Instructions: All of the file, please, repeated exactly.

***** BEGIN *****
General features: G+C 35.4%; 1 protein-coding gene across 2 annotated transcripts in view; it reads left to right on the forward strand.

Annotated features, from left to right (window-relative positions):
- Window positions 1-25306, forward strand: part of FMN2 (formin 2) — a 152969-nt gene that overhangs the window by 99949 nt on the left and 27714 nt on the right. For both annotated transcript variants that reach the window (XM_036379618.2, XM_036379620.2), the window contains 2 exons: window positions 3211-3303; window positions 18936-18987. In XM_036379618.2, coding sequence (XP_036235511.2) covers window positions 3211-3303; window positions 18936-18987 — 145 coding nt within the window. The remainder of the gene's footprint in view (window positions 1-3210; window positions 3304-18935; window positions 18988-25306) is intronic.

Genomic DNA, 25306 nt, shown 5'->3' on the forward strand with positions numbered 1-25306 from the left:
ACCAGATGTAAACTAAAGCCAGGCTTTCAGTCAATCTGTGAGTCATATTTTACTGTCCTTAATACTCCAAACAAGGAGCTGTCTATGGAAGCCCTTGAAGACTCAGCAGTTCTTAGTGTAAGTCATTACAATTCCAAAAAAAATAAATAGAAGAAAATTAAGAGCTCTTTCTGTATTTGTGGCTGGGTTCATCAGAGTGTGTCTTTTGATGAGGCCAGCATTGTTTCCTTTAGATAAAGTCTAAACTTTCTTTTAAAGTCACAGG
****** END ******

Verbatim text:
General features: G+C 35.4%; 1 protein-coding gene across 2 annotated transcripts in view; it reads left to right on the forward strand.

Annotated features, from left to right (window-relative positions):
- Window positions 1-25306, forward strand: part of FMN2 (formin 2) — a 152969-nt gene that overhangs the window by 99949 nt on the left and 27714 nt on the right. For both annotated transcript variants that reach the window (XM_036379618.2, XM_036379620.2), the window contains 2 exons: window positions 3211-3303; window positions 18936-18987. In XM_036379618.2, coding sequence (XP_036235511.2) covers window positions 3211-3303; window positions 18936-18987 — 145 coding nt within the window. The remainder of the gene's footprint in view (window positions 1-3210; window positions 3304-18935; window positions 18988-25306) is intronic.

Genomic DNA, 25306 nt, shown 5'->3' on the forward strand with positions numbered 1-25306 from the left:
ACCAGATGTAAACTAAAGCCAGGCTTTCAGTCAATCTGTGAGTCATATTTTACTGTCCTTAATACTCCAAACAAGGAGCTGTCTATGGAAGCCCTTGAAGACTCAGCAGTTCTTAGTGTAAGTCATTACAATTCCAAAAAAAATAAATAGAAGAAAATTAAGAGCTCTTTCTGTATTTGTGGCTGGGTTCATCAGAGTGTGTCTTTTGATGAGGCCAGCATTGTTTCCTTTAGATAAAGTCTAAACTTTCTTTTAAAGTCACAGG